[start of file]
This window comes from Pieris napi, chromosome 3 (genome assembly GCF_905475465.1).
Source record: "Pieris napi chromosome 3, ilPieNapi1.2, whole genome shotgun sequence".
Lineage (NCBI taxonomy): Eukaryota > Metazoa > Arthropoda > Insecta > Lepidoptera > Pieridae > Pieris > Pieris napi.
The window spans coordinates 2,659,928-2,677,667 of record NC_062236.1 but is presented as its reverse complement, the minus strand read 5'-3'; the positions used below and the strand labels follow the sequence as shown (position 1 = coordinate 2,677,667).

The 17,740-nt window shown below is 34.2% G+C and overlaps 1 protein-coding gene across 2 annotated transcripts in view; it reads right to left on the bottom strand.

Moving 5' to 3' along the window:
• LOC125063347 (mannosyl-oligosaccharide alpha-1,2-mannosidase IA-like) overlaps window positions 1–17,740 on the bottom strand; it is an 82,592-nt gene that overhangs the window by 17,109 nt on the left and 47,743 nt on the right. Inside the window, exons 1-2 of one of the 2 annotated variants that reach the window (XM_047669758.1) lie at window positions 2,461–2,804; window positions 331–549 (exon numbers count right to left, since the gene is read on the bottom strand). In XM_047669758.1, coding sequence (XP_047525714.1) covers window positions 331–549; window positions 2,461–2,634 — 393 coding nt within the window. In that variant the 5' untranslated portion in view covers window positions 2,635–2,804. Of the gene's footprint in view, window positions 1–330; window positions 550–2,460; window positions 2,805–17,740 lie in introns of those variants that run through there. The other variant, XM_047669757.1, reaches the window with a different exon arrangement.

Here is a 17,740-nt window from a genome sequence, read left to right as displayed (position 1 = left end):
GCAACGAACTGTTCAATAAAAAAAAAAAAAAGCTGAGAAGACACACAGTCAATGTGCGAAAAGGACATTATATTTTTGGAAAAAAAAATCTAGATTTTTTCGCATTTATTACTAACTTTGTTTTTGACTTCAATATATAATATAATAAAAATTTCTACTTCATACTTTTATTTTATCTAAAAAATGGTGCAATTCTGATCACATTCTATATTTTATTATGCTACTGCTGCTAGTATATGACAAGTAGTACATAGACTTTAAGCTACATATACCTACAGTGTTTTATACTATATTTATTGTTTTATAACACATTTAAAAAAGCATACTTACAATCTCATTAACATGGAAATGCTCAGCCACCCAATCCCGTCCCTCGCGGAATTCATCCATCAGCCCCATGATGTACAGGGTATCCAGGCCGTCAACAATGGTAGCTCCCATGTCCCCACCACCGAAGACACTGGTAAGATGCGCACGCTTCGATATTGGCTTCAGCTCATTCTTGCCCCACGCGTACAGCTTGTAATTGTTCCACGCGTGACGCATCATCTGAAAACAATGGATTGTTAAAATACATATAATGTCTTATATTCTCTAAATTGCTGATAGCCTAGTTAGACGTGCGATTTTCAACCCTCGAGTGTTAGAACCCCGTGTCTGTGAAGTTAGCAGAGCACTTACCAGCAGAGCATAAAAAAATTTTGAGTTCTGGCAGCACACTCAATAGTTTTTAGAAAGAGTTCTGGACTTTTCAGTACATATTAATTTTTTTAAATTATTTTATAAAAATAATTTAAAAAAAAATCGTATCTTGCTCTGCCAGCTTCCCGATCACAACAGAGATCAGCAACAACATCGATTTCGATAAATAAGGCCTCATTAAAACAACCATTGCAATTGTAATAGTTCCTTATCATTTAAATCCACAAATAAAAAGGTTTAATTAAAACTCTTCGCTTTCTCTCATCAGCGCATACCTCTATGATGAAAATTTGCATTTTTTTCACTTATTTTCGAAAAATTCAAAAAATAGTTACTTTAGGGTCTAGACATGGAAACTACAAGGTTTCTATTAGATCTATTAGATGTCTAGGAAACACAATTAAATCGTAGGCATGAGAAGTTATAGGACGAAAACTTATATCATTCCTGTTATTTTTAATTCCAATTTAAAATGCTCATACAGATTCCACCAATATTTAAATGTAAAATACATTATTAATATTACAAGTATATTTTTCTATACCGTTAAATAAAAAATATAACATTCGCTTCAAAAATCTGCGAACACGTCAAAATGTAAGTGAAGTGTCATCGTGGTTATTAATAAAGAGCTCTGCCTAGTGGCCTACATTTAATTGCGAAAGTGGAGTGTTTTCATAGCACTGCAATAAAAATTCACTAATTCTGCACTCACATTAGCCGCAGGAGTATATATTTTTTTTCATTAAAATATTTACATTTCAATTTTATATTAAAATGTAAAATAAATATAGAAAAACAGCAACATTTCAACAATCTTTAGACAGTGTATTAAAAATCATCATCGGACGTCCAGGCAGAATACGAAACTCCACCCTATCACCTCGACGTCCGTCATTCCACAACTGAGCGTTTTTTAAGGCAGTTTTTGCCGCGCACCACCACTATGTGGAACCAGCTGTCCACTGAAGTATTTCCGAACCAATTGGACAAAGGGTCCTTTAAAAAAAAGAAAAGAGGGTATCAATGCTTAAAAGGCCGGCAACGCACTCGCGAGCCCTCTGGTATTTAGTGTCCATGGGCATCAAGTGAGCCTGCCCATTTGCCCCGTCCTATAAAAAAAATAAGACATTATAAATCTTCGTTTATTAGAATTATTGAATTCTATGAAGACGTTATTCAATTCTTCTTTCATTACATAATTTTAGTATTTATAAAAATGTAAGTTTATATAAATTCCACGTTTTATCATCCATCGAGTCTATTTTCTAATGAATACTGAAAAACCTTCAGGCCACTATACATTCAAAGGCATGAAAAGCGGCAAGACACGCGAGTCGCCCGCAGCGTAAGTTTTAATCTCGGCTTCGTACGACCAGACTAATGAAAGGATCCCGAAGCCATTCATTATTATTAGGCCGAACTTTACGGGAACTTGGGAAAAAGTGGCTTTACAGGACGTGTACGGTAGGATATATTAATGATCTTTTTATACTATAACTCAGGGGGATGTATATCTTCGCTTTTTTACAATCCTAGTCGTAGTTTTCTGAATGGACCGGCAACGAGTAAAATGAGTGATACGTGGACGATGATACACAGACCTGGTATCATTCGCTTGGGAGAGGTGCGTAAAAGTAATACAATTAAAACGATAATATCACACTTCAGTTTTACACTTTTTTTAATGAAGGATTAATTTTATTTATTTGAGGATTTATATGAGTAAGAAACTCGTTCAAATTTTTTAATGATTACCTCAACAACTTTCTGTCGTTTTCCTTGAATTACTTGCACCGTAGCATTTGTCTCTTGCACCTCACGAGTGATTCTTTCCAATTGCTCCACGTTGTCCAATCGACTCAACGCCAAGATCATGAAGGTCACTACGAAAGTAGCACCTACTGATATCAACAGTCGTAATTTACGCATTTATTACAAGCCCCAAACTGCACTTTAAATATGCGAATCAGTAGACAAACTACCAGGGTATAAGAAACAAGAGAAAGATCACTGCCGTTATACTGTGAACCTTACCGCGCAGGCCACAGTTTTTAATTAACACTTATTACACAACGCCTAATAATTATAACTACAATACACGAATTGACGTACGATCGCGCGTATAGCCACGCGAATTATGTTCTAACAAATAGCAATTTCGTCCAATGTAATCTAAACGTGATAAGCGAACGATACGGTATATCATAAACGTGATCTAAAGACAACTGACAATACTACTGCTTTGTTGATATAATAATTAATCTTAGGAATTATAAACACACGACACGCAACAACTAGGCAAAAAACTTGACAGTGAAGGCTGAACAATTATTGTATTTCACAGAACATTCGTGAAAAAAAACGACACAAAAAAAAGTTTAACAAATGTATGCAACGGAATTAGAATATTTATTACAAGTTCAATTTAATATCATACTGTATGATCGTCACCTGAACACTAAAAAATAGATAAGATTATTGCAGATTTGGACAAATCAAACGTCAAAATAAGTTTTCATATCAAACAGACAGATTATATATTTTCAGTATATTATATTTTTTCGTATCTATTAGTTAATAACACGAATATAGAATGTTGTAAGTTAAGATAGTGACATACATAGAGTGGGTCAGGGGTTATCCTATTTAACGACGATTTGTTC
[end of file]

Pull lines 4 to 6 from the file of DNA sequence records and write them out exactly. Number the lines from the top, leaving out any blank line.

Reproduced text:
The window spans coordinates 2,659,928-2,677,667 of record NC_062236.1 but is presented as its reverse complement, the minus strand read 5'-3'; the positions used below and the strand labels follow the sequence as shown (position 1 = coordinate 2,677,667).

The 17,740-nt window shown below is 34.2% G+C and overlaps 1 protein-coding gene across 2 annotated transcripts in view; it reads right to left on the bottom strand.

Moving 5' to 3' along the window: